In an interview this summer, 24-year-old Xiao Mei explained to me how she got out of her marriage. At 14, Xiao Mei was married to a boy of her parents’ choosing according to local custom, but — as has become increasingly common in recent years — both sets of parents agreed the “couple” would not move in together until she turned 17 or 18. As the day drew closer, Xiao Mei started contemplating how to escape.
At the time, Xiao Mei, her “husband,” and several of their friends were living and working in the eastern city of Hangzhou. Finally, she decided to flee to the southern city of Guangzhou, where she had a family friend who worked as a factory foreman and could get her a job. One day, before the sun had risen, she caught a cab from the factory to the train station. “It was an hourlong drive, and my heart was pounding up until I got in line to buy my ticket,” she said. Only after she boarded did she answer a call from her “husband,” in which she informed him “we really aren’t a fit for each other.”
Her in-laws called her multiple times after she reached Guangzhou. They told her to spend that year on her own, but to return to her husband the next year. Xiao Mei refused, and told her own parents that she wanted out of the marriage.
Actually persuading them to go along with her decision presented a greater challenge. Although the stigmas attached to getting divorced or choosing your own partner are fading, an Yi woman who wants to terminate her marriage contract for no other reason than she doesn’t have feelings for her betrothed will usually run into strong opposition from her parents and family. This is partly a matter of “face,” as calling off a marriage to another family after generations of good relations calls the reputation of a bride’s family into question. There’s also the difficulty of paying back the bride price.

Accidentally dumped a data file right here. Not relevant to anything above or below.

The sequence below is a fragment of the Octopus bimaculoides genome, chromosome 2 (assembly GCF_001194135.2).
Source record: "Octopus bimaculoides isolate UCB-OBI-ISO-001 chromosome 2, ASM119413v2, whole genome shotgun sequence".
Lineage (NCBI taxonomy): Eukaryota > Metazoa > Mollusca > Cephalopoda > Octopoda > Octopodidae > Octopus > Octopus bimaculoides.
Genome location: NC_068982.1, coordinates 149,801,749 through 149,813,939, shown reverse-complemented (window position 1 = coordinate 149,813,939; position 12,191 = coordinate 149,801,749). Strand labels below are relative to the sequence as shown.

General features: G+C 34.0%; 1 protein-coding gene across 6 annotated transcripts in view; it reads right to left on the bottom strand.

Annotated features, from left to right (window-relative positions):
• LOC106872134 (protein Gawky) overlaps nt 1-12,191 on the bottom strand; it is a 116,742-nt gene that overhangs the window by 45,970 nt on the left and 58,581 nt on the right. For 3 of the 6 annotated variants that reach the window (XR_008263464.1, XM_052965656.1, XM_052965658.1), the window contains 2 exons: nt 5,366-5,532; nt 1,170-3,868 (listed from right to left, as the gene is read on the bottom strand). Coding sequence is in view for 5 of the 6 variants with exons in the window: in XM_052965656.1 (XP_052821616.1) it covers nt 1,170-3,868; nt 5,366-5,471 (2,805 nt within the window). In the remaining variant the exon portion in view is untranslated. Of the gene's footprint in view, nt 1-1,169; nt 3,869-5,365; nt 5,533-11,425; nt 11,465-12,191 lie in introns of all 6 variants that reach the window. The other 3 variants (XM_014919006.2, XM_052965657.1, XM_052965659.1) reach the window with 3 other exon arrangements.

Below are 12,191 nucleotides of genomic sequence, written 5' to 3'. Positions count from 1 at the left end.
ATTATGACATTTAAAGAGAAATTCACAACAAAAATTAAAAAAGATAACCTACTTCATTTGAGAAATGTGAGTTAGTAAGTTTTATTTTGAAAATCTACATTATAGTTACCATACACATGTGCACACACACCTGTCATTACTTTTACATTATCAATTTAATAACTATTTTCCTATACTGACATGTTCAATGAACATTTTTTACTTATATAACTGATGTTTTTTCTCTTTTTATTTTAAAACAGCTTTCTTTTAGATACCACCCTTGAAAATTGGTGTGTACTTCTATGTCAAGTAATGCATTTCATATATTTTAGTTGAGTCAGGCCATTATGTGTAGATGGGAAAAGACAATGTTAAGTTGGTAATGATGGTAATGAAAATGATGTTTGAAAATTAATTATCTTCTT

As annulments and divorces have grown more common, Liangshan Yi have developed new, informal rules governing the process. For instance, if the bride initiates the annulment and the groom has committed no apparent wrong, then her family should reimburse the groom’s family the bride price at its current market value — even if it differs from the original bride price.
Although the Chinese government has tried to get bride price practices under control for years, rates have continued to climb in some regions, including Liangshan. In a prefecture where the average income is measured in thousands of yuan, the bride price for a young woman in parts of rural Liangshan now ranges from 250,000 yuan to 300,000 yuan ($37,000 to $45,000). In Xiao Mei’s case, her parents eventually agreed to pay 140,000 yuan to call off the marriage, almost five times what the groom’s family had paid to seal the marriage contract all those years before.
Young girls thus need a convincing strategy if they want their elders to back them. “A reasonable way to ask the parents to negotiate an annulment is finding out that your betrothed is dating someone else or that he’s done something illegal,” Xiao Mei’s co-worker, Ya, told me. “Plus, once something like that happens, the bride price paid back to his family usually gets reduced a bit.”
Increased mobility and interaction with the outside world have given young Yi people new values. Yi women, too, are being shaped by the feminist awakening in China today, as they become more autonomous and outspoken in gender and marriage matters. Toppling patriarchal norms that have survived for thousands of years will not be easy, but the young Yi women I spoke with, all teens and young adults, said they don’t plan to betrothe their children. Perhaps the freedom to choose your partner may come to Liangshan after all.
Translator: Katherine Tse; editors: Cai Yiwen and Kilian O’Donnell; portrait artist: Wang Zhenhao.
(Header image: A bride from the Yi ethnic group prepares for her wedding in Liangshan Yi Autonomous Prefecture, Sichuan province, Nov. 9, 2016. Chen Jie/Beijing News/People Visual)